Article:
Mark S. Miller erights at google.com
Mon Apr 22 08:29:30 PDT 2013

On Mon, Apr 22, 2013 at 8:16 AM, Domenic Denicola <
domenic at domenicdenicola.com> wrote:

> From: David Bruant [bruant.d at gmail.com]
> > Especially given that it's only for a transitioning period where native
> (or polyfilled) have to cohabit with previous library promises?
> This is a really bad misconception that you have repeated several times
> now.

Hi Domenic, I just repeated it too:

> If [standard platform-provided ES promises] ever wins
> definitively, so that there are no remaining libraries of
> concern, it will no longer need the assimilation mechanisms
> that enabled that co-existence; but by then it will be too
> late to shed it.

I agree that Promises/A+ are too minimal, that DOMFutures does not solve
the problems that need solving, and that the Q API you link to is an
excellent start. But I'm actually more hopeful that, after a transition
period, a standard platform-provided ES7 promises along the lines of Q
might be good enough that other library needs can be built on it rather
than more directly on the underlying platform. Nevertheless, the
constraints imposed by this transition period remain AFAICT inescapable,
and so the conclusion -- assimilation -- remains the same.

> DOM Futures, and possibly ECMAScript promises, are practically
> feature-less. They have `then`, `catch` sugar, a few static combinator
> methods, and that's it. If you want to do anything serious with promises,
> you're going to need a lot more than that. Check out the extensive API Q
> provides, for example:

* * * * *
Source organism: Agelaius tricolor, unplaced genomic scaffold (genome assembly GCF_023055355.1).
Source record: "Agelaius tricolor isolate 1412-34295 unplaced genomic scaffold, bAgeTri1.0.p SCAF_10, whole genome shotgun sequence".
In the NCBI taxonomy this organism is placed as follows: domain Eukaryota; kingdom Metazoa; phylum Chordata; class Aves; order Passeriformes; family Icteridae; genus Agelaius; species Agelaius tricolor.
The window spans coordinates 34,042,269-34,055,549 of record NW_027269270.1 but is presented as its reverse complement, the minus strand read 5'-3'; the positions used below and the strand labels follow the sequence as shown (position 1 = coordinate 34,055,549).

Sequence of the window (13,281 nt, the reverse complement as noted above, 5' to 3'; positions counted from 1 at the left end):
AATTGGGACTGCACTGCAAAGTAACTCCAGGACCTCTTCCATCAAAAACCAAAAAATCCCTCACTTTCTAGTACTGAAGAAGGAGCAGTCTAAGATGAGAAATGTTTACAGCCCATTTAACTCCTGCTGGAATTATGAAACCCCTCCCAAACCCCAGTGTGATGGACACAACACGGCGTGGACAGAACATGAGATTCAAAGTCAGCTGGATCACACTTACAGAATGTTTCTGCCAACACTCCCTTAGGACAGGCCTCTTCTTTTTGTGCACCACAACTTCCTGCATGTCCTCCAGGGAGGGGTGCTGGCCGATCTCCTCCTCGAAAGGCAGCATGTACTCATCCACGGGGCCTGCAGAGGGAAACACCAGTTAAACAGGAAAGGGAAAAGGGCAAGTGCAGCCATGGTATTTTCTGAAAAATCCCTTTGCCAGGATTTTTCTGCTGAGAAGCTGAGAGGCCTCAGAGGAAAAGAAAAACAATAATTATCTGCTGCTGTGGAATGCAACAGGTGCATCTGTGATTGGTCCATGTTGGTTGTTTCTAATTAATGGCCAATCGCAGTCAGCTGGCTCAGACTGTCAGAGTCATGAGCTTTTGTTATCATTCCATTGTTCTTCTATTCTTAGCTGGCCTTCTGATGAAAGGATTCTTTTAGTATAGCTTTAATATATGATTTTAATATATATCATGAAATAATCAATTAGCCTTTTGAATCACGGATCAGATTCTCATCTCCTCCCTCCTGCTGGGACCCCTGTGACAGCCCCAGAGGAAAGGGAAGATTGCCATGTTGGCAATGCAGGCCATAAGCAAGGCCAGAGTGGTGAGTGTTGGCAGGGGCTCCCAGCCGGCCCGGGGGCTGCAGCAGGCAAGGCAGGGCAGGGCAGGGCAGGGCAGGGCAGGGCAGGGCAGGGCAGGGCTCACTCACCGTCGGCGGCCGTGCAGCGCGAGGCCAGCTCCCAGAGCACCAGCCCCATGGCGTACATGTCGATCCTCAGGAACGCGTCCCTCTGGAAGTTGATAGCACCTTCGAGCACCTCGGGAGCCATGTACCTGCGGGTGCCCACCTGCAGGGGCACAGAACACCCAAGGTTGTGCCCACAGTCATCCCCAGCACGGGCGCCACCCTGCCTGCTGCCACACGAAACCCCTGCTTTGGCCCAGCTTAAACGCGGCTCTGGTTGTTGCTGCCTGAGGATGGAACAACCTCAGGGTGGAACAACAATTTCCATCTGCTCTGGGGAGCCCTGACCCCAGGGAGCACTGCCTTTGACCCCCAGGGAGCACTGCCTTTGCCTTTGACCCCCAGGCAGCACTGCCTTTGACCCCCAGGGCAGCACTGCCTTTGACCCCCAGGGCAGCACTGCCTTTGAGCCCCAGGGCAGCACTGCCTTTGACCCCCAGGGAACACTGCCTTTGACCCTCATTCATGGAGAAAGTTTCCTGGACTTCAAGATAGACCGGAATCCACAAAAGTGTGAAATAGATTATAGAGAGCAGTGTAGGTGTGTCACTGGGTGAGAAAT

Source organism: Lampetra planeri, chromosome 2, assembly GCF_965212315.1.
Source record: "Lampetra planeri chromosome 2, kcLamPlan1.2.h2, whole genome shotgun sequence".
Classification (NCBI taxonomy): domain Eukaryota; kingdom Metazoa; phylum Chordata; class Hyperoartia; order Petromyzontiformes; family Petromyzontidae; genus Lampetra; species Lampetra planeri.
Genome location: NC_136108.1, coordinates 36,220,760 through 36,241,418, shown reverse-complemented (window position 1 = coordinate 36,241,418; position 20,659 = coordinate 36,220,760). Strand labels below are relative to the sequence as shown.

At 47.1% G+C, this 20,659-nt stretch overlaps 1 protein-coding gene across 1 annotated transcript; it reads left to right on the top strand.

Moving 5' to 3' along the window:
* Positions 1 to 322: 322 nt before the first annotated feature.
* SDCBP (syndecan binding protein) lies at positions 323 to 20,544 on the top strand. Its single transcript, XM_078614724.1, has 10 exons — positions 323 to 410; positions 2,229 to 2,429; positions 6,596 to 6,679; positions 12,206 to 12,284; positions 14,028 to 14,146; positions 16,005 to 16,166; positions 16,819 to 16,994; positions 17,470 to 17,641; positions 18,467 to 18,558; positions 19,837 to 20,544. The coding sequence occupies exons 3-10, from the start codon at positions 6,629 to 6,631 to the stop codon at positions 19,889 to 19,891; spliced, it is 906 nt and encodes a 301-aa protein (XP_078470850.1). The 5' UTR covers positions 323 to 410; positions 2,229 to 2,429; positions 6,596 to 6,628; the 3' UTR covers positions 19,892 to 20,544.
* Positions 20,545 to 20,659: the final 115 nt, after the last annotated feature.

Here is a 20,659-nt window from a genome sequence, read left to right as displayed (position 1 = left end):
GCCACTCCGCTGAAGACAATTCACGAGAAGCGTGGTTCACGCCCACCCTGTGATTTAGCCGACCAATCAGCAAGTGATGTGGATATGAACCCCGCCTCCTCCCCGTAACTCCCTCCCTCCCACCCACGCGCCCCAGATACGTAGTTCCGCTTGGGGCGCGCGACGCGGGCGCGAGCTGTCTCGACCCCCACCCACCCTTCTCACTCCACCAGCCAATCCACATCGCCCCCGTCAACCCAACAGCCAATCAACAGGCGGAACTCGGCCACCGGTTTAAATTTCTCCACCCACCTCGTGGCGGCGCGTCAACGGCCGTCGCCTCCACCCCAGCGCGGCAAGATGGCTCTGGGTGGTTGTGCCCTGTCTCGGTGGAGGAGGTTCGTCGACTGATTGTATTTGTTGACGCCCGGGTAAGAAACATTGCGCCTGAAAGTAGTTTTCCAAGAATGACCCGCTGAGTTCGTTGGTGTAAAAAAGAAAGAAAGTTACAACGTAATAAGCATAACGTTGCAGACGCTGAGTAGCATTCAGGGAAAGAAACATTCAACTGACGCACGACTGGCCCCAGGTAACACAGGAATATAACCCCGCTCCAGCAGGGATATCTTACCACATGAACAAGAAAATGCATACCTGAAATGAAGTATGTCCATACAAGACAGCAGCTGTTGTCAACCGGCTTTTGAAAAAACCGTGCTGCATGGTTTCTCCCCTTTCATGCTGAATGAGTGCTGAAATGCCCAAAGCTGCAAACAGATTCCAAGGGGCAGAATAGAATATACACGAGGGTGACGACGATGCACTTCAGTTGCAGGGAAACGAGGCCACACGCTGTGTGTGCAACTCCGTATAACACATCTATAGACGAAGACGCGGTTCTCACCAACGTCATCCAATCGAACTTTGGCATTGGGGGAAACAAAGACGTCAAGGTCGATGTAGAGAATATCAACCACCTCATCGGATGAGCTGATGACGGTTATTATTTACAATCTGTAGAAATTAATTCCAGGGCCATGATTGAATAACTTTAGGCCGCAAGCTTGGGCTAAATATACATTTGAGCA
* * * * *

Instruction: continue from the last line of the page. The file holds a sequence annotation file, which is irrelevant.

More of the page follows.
> https://github.com/kriskowal/q/wiki/API-Reference
> In particular, I and teams I have worked on in real-world projects use
> `promise.finally`, the promise-for-object methods, the promise-for-function
> methods, and the utility methods literally every day. (To say nothing of
> the Node.js-interfacing methods.) Features like long stack traces have been
> invaluable for us. When.js has similar extra capabilities beyond the
> basics, and even RSVP (which is pretty lightweight) has `RSVP.hash` for
> shallowly settling any promise properties of an object. And the Q ecosystem
> is built around different fundamental primitives from DOM Futures which
> allow things like promise for remote objects, promise pipelining, and the
> like---use cases which are increasingly important.
> To think that users who are accustomed to this level of flexibility are
> going to suddenly switch to DOM Futures/ECMAScript promises is very naive.
> More likely, those will be used alongside more full-featured promises
> returned from other parts of the system---forever, not just in some
> transition period. Thus, interop is going to be necessary for an ergonomic
> experience.

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